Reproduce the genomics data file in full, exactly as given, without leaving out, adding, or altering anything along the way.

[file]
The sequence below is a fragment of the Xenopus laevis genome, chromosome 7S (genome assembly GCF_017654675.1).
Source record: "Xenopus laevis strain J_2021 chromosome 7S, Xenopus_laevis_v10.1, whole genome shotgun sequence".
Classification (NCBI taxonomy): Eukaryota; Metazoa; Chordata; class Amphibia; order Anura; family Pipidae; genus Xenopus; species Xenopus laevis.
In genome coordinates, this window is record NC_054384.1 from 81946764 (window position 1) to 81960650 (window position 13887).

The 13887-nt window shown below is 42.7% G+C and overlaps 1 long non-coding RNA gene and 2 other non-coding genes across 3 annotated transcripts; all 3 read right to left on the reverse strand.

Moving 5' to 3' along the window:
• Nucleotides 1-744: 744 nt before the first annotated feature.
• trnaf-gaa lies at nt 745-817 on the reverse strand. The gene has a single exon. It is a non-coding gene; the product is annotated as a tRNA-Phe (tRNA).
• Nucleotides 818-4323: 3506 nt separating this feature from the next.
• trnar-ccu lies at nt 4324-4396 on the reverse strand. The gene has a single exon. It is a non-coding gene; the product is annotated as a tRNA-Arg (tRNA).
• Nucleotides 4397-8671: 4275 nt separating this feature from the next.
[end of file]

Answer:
The sequence below is a fragment of the Xenopus laevis genome, chromosome 7S (genome assembly GCF_017654675.1).
Source record: "Xenopus laevis strain J_2021 chromosome 7S, Xenopus_laevis_v10.1, whole genome shotgun sequence".
Classification (NCBI taxonomy): Eukaryota; Metazoa; Chordata; class Amphibia; order Anura; family Pipidae; genus Xenopus; species Xenopus laevis.
In genome coordinates, this window is record NC_054384.1 from 81946764 (window position 1) to 81960650 (window position 13887).

The 13887-nt window shown below is 42.7% G+C and overlaps 1 long non-coding RNA gene and 2 other non-coding genes across 3 annotated transcripts; all 3 read right to left on the reverse strand.

Moving 5' to 3' along the window:
• Nucleotides 1-744: 744 nt before the first annotated feature.
• trnaf-gaa lies at nt 745-817 on the reverse strand. The gene has a single exon. It is a non-coding gene; the product is annotated as a tRNA-Phe (tRNA).
• Nucleotides 818-4323: 3506 nt separating this feature from the next.
• trnar-ccu lies at nt 4324-4396 on the reverse strand. The gene has a single exon. It is a non-coding gene; the product is annotated as a tRNA-Arg (tRNA).
• Nucleotides 4397-8671: 4275 nt separating this feature from the next.